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Showing blog posts by Kenneth Quinnell

Kenneth Quinnell

I am a long-time blogger, campaign staffer and political activist.  Before joining the AFL-CIO in 2012, I worked as labor reporter for the blog Crooks and Liars.  Previous experience includes Communications Director for the Darcy Burner for Congress Campaign and New Media Director for the Kendrick Meek for Senate Campaign, founding and serving as the primary author for the influential state blog Florida Progressive Coalition and more than 10 years as a college instructor teaching political science and American History.  My writings have also appeared on Daily Kos, Alternet, the Guardian Online, Media Matters for America, Think Progress, Campaign for America's Future and elsewhere.  I am the proud father of three future progressive activists, an accomplished rapper and karaoke enthusiast.

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Black History Month Labor Profiles: A. Philip Randolph

Black History Month Labor Profiles: A. Philip Randolph

During Black History Month, we will be profiling past and present leaders in the intersecting movements to protect and expand the rights of African Americans and working families. We'll highlight both important leaders of the past and those who are continuing the legacy of those strong leaders who laid the foundation for the present. Today, we take a look at A. Philip Randolph.

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Postal Workers and Postal Service Open Talks

The American Postal Workers Union (APWU) and the U.S. Postal Service began negotiations Thursday over a new contract, the first time the two have bargained in four and a half [KRC1] years. Heading into the negotiations, the USPS has a new postmaster general, Megan Brennan. Postal workers are calling not only for fair wages and benefits, but for longer and more convenient hours for customers. APWU has also endorsed a series of bold improvements, including postal banking, public notary services and the sale of licenses.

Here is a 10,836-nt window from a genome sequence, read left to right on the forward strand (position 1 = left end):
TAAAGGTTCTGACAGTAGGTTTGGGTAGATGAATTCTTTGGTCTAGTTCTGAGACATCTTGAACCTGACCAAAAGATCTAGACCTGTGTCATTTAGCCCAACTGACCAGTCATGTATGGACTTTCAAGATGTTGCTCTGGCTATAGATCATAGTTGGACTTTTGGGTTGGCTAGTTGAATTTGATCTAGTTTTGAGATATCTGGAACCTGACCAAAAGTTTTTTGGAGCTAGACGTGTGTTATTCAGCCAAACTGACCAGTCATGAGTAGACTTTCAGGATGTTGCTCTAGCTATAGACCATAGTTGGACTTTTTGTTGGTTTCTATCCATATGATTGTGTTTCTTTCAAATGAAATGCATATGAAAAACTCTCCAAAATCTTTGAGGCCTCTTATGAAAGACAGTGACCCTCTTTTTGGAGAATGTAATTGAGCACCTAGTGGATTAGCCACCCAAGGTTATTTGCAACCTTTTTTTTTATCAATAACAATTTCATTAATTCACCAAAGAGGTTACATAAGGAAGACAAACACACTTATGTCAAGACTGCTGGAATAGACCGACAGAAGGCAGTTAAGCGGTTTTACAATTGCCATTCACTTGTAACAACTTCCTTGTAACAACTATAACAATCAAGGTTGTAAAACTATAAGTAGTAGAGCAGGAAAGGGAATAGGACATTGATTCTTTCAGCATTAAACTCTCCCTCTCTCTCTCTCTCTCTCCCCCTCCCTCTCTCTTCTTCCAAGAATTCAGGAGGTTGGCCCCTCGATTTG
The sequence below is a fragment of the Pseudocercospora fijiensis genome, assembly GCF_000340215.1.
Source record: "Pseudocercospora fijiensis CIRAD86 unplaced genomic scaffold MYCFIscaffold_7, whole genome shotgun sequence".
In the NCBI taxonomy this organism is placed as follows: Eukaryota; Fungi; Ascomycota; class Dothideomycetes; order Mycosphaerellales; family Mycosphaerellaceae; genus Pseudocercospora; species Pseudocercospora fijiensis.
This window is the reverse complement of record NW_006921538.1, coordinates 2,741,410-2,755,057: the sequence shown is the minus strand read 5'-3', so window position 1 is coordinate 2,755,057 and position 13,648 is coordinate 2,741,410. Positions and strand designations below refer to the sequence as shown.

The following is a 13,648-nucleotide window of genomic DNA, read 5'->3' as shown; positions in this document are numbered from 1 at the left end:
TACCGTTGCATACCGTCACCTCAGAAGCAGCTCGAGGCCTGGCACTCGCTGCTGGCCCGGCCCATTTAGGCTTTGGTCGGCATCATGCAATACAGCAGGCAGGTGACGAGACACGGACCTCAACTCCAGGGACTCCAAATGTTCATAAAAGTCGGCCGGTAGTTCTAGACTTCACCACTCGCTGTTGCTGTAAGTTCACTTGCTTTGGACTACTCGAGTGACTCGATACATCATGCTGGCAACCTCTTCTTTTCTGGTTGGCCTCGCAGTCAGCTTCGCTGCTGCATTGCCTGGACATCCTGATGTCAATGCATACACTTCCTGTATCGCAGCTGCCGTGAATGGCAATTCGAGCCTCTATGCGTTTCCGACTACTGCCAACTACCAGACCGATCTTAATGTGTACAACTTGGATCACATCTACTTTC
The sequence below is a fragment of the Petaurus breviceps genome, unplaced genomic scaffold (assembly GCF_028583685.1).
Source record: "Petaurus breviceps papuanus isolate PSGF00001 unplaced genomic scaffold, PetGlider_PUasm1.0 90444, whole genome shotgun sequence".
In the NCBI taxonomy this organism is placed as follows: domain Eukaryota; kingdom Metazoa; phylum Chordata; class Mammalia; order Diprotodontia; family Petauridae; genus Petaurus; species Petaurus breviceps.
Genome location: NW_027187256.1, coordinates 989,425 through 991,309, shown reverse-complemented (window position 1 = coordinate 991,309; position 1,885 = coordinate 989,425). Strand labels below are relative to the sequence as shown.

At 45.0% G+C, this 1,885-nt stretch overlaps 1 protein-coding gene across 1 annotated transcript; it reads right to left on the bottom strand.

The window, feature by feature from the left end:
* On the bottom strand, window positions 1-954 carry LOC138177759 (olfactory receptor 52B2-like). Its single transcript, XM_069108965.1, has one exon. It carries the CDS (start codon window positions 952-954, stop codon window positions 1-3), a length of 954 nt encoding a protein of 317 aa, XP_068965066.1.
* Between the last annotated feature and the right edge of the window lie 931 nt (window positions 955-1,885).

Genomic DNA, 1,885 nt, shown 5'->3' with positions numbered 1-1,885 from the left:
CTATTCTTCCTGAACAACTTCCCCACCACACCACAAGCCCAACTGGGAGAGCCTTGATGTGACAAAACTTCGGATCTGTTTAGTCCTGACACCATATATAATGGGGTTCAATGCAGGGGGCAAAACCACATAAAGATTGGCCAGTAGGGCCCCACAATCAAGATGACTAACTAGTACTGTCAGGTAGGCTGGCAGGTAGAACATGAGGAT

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Fairpoint Workers to Vote on Tentative Agreement

Photo via Fairness@FairPoint

After a 17-week strike that began in October, unions representing workers at FairPoint Communications have reached a tentative agreement with the company to go back to work. Following six weeks of federally mediated negotiations, the two sides agreed on a deal that members of the Electrical Workers (IBEW) and Communications Workers of America (CWA) will vote on starting today. Member briefings will be held before the votes. If the deal is approved, workers will return to their jobs on Wednesday

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Labor Communications Association Launches New Resource-Filled Website

Labor Communications Association Launches New Resource-Filled Website

The International Labor Communications Association (ILCA) has revamped its website with a great new look and plenty of resources for those reporting on issues important to working families. The goal is to provide communicators with everything they need to get their message out in the best way possible.  The site is a hub of tools, training resources and inspiration for communicators—from the most experienced to those new to the labor movement.  As they describe the site, "Chances are, if you have a question, or need some information, the answer is on our website."